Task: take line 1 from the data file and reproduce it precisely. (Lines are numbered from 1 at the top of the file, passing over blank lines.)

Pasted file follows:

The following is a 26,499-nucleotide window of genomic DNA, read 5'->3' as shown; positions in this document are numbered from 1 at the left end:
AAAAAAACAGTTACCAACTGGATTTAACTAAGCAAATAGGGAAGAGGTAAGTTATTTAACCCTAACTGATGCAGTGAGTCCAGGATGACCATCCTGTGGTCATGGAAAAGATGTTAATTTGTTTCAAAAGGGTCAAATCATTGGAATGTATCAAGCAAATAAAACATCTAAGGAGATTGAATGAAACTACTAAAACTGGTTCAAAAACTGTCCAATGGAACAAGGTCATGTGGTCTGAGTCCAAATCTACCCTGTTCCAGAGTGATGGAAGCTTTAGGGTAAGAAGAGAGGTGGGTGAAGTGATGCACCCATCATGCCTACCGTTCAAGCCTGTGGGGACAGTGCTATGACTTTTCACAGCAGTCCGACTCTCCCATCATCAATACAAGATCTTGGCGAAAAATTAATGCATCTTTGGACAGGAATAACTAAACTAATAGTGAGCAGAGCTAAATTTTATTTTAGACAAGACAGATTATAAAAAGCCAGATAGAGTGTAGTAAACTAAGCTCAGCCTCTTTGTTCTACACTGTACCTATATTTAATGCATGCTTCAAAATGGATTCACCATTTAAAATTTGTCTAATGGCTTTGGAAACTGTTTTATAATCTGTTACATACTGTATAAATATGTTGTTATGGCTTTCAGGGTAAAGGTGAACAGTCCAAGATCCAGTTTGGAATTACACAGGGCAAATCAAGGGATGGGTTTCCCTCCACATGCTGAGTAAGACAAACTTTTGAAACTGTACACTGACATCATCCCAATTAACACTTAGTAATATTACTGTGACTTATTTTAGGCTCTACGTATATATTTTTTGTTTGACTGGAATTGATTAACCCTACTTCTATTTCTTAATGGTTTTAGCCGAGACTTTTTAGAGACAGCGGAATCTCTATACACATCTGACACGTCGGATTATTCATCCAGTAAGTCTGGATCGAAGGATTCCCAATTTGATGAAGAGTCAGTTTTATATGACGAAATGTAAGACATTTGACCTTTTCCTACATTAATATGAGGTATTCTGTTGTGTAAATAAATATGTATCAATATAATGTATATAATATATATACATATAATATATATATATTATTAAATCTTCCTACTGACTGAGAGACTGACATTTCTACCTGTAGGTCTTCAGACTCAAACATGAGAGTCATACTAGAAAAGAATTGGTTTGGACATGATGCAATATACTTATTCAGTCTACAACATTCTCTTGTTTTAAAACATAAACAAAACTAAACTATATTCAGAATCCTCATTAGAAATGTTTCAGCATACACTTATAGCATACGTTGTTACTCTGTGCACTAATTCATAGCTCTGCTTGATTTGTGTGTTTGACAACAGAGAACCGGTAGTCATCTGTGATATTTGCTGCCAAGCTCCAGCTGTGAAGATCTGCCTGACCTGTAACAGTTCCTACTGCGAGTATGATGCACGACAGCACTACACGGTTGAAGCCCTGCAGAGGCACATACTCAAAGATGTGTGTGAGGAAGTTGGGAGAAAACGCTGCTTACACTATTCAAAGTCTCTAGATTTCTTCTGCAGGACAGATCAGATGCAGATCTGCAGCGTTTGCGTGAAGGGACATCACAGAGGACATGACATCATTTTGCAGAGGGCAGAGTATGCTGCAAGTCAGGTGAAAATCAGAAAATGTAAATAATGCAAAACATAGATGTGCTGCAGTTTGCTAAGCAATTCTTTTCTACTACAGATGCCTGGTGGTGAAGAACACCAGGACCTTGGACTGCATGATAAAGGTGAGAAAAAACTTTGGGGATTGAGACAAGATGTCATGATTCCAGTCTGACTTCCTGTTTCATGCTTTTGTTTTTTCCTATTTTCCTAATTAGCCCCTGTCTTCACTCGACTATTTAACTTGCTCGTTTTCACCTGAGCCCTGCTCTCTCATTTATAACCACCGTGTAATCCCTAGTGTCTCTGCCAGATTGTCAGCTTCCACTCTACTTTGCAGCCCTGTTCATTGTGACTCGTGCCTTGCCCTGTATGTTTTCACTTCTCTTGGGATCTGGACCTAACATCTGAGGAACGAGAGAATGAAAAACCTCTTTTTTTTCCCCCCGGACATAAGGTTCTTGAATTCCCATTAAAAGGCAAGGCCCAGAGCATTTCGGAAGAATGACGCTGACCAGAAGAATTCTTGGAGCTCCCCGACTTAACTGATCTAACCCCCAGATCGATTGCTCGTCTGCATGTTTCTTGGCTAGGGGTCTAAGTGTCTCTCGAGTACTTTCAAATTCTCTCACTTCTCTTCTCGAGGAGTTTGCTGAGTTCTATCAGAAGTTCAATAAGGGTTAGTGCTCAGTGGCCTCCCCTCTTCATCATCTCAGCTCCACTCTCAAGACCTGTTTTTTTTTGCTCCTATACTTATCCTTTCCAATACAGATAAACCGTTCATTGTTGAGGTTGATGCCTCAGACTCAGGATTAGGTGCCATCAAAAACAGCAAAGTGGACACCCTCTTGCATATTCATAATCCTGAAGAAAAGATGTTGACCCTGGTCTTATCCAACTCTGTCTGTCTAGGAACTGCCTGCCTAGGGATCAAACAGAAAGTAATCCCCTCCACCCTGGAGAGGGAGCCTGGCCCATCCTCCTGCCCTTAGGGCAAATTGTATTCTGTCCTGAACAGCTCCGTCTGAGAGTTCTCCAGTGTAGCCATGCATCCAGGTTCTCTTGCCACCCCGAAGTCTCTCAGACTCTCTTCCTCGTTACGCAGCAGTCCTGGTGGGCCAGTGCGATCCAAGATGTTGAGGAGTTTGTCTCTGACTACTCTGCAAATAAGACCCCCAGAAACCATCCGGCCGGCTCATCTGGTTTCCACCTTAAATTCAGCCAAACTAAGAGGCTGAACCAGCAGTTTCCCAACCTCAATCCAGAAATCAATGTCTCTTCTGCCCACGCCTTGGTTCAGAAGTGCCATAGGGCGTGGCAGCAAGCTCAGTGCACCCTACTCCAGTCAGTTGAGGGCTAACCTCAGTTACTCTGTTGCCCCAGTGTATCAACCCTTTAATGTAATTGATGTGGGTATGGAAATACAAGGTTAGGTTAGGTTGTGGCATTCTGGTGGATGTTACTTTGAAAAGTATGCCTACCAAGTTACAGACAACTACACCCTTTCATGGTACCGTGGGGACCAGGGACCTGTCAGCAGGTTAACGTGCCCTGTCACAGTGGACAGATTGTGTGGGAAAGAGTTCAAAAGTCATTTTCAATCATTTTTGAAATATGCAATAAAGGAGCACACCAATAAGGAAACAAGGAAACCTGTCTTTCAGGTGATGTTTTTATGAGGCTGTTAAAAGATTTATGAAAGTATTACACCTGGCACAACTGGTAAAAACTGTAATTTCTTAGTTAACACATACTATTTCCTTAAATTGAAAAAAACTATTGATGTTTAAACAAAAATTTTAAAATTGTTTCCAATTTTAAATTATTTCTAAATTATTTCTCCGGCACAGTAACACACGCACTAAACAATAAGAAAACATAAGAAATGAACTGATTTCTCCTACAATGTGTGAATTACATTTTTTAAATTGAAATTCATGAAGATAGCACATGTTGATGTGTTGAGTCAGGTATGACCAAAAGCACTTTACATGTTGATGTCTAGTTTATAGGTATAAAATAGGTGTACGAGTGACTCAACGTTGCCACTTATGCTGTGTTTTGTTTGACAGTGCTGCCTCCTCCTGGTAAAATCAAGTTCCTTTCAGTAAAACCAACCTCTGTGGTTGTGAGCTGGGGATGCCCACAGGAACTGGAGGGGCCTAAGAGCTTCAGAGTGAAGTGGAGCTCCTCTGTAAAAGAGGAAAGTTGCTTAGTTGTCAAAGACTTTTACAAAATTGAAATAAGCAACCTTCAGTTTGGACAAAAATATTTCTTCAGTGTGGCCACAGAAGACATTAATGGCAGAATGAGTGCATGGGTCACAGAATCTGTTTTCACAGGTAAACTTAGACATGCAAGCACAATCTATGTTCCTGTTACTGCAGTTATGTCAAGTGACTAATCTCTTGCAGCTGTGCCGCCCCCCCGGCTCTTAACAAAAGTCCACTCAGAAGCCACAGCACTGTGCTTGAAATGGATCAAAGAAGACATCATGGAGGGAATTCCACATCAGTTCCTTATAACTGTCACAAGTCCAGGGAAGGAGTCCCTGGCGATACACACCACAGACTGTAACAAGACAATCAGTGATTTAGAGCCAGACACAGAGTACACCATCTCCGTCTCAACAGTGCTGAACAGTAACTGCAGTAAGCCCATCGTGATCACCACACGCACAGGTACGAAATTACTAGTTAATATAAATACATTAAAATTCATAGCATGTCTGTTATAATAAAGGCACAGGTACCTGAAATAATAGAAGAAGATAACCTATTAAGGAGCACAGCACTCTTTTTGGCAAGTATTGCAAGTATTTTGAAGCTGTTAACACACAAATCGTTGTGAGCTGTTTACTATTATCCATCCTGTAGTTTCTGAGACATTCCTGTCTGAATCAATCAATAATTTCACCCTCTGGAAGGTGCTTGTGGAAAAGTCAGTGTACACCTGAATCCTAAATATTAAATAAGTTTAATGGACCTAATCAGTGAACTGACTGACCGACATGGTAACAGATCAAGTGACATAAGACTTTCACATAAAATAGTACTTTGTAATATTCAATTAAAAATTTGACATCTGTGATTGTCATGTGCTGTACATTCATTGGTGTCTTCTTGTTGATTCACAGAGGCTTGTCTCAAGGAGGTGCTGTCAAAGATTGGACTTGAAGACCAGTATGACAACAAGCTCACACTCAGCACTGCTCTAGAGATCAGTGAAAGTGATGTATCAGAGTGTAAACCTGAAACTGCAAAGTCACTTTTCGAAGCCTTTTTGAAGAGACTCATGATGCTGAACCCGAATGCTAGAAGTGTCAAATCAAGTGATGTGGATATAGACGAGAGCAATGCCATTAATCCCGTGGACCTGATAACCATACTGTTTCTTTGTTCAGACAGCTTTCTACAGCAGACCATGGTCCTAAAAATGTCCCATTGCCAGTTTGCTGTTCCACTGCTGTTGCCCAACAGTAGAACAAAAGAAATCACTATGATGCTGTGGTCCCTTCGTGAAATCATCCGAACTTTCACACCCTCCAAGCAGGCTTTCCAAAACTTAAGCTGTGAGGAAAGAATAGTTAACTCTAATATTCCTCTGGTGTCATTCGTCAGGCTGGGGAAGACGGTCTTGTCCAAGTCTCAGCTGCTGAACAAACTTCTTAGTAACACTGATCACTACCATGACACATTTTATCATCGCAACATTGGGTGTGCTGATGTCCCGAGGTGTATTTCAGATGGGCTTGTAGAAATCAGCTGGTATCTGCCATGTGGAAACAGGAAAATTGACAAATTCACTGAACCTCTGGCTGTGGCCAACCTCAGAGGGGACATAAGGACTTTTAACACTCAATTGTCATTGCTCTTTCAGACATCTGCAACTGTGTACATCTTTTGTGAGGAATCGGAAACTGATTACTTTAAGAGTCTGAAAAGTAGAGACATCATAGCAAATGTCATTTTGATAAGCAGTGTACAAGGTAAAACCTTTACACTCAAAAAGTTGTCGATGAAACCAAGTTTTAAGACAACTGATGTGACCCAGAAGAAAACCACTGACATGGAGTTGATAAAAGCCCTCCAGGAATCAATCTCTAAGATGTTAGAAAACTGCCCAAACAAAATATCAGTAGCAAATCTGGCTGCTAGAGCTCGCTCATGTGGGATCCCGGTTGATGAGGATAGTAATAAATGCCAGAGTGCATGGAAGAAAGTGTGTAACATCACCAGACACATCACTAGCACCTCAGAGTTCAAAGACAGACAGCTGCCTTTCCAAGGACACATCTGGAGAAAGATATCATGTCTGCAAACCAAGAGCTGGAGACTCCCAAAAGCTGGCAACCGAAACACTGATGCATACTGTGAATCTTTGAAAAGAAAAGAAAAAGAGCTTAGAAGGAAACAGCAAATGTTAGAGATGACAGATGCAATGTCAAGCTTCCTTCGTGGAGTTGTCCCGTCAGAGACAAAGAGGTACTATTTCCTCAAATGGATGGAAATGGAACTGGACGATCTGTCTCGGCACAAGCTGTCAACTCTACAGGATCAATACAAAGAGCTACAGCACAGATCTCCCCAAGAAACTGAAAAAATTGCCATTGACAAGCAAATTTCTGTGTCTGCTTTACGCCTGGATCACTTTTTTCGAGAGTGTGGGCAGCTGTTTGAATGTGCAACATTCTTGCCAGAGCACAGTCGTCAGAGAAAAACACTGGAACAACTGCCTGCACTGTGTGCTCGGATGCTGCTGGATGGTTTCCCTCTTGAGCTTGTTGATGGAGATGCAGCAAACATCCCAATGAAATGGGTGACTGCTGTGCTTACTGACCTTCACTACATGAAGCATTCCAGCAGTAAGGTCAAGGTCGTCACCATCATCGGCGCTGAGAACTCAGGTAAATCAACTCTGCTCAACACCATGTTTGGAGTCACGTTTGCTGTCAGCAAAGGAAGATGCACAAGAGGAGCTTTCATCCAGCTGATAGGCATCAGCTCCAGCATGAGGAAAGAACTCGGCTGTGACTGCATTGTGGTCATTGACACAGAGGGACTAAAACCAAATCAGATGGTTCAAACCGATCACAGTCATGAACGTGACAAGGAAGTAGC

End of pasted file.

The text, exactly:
The following is a 26,499-nucleotide window of genomic DNA, read 5'->3' as shown; positions in this document are numbered from 1 at the left end: